To view the access options for this content please click here
Article

Anne Marie Doherty and Nicholas Alexander

As international retailers continue to employ franchising as a major method of market entry, the control of these international retail franchise networks becomes of…

Abstract

Purpose

As international retailers continue to employ franchising as a major method of market entry, the control of these international retail franchise networks becomes of significant importance. The aim of this paper is to examine the methods by which UK‐based international fashion franchisors control franchisees and their international franchise businesses.

Design/methodology/approach

The paper employs a qualitative methodology and a multiple case design. Six UK‐based fashion retailers with international franchise operations form the empirical basis of the study.

Findings

The franchise contract, support mechanisms, franchise partner selection, the franchise relationship and the use of master/area franchising were found to be the major methods by which international retail franchisors exert control over their franchise networks. While coercive and non‐coercive sources of power were identified in the form of the franchise contract and support mechanisms, the paper also identifies sources of relationship power and organisational power.

Practical implications

The paper provides practical information to existing international franchisors and those firms considering the move into the international marketplace via the franchise mode of operation. By highlighting additional sources of power in the form of organisational and relationship power, franchisors are offered further means by which to control their international businesses than hitherto identified in the international franchise literature.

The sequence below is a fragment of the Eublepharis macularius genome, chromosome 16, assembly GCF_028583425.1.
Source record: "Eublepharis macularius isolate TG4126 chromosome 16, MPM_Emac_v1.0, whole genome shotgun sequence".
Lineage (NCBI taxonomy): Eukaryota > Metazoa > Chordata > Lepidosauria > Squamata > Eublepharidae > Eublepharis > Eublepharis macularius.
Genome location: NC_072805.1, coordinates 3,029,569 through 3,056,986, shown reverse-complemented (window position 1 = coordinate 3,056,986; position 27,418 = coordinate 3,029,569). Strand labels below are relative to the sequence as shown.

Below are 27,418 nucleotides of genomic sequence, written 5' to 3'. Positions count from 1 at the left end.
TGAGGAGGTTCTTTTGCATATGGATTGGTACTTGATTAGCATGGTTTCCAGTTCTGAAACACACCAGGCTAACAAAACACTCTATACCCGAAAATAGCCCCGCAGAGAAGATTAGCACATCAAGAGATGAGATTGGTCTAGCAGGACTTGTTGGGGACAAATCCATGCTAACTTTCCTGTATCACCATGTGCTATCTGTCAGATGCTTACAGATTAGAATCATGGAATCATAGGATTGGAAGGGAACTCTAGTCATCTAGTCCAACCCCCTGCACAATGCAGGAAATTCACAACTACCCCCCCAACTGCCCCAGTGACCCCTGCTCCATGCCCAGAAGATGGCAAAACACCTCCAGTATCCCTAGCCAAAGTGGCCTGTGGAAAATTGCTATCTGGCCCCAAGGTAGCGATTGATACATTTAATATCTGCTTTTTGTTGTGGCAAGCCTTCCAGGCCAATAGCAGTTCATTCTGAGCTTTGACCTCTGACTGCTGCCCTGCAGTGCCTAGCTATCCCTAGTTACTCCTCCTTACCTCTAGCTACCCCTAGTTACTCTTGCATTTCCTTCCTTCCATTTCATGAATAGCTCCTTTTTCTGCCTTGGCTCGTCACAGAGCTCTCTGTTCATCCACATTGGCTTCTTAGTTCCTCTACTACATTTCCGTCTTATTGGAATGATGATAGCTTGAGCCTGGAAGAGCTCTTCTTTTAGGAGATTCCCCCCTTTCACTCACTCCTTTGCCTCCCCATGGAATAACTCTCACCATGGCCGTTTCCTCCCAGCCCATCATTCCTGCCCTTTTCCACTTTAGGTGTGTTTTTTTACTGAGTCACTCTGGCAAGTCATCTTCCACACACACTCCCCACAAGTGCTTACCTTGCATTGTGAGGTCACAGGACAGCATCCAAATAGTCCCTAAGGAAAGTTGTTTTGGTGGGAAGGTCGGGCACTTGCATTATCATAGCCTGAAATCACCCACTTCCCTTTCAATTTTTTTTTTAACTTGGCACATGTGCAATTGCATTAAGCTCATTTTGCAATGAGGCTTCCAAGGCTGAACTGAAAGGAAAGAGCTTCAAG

Originality/value

Traditional franchise research suggests that there is a dichotomy in the sources of power available to franchisors, that is, coercive or non‐coercive sources of power. While acknowledging the existence and importance of these sources of power and their related methods of control, this paper adds further dimensions to the academic debate by introducing relationship power and organisational power. Therefore, franchise partner selection, the franchise relationship and the use of master/area franchising emerge from the qualitative findings as further control mechanisms available to international retail franchisors.

Details

European Journal of Marketing, vol. 40 no. 11/12
Type: Research Article
ISSN: 0309-0566

Keywords